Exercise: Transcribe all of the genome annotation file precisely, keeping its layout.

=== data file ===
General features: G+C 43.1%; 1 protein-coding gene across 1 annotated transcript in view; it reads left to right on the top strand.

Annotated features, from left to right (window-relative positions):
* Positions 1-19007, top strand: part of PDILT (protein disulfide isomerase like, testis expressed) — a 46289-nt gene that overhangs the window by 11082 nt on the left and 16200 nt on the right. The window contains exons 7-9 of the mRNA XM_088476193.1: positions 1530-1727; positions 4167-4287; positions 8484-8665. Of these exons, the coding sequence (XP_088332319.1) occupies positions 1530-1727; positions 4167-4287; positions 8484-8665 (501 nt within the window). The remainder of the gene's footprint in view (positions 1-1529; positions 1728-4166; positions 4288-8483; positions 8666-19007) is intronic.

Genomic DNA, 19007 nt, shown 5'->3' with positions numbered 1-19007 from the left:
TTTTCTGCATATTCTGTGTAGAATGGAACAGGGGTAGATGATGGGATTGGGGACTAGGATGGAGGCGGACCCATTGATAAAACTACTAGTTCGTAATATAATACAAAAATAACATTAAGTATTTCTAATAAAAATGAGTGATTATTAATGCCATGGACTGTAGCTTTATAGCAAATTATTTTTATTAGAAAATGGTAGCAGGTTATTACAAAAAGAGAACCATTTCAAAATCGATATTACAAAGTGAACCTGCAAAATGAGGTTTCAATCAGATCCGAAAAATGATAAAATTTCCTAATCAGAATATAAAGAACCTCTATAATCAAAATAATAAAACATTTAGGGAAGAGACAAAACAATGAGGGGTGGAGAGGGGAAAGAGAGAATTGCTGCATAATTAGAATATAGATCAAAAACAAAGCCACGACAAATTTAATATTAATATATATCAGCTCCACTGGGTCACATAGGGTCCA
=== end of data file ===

General features: G+C 43.1%; 1 protein-coding gene across 1 annotated transcript in view; it reads left to right on the top strand.

Annotated features, from left to right (window-relative positions):
* Positions 1-19007, top strand: part of PDILT (protein disulfide isomerase like, testis expressed) — a 46289-nt gene that overhangs the window by 11082 nt on the left and 16200 nt on the right. The window contains exons 7-9 of the mRNA XM_088476193.1: positions 1530-1727; positions 4167-4287; positions 8484-8665. Of these exons, the coding sequence (XP_088332319.1) occupies positions 1530-1727; positions 4167-4287; positions 8484-8665 (501 nt within the window). The remainder of the gene's footprint in view (positions 1-1529; positions 1728-4166; positions 4288-8483; positions 8666-19007) is intronic.

Genomic DNA, 19007 nt, shown 5'->3' with positions numbered 1-19007 from the left:
TTTTCTGCATATTCTGTGTAGAATGGAACAGGGGTAGATGATGGGATTGGGGACTAGGATGGAGGCGGACCCATTGATAAAACTACTAGTTCGTAATATAATACAAAAATAACATTAAGTATTTCTAATAAAAATGAGTGATTATTAATGCCATGGACTGTAGCTTTATAGCAAATTATTTTTATTAGAAAATGGTAGCAGGTTATTACAAAAAGAGAACCATTTCAAAATCGATATTACAAAGTGAACCTGCAAAATGAGGTTTCAATCAGATCCGAAAAATGATAAAATTTCCTAATCAGAATATAAAGAACCTCTATAATCAAAATAATAAAACATTTAGGGAAGAGACAAAACAATGAGGGGTGGAGAGGGGAAAGAGAGAATTGCTGCATAATTAGAATATAGATCAAAAACAAAGCCACGACAAATTTAATATTAATATATATCAGCTCCACTGGGTCACATAGGGTCCA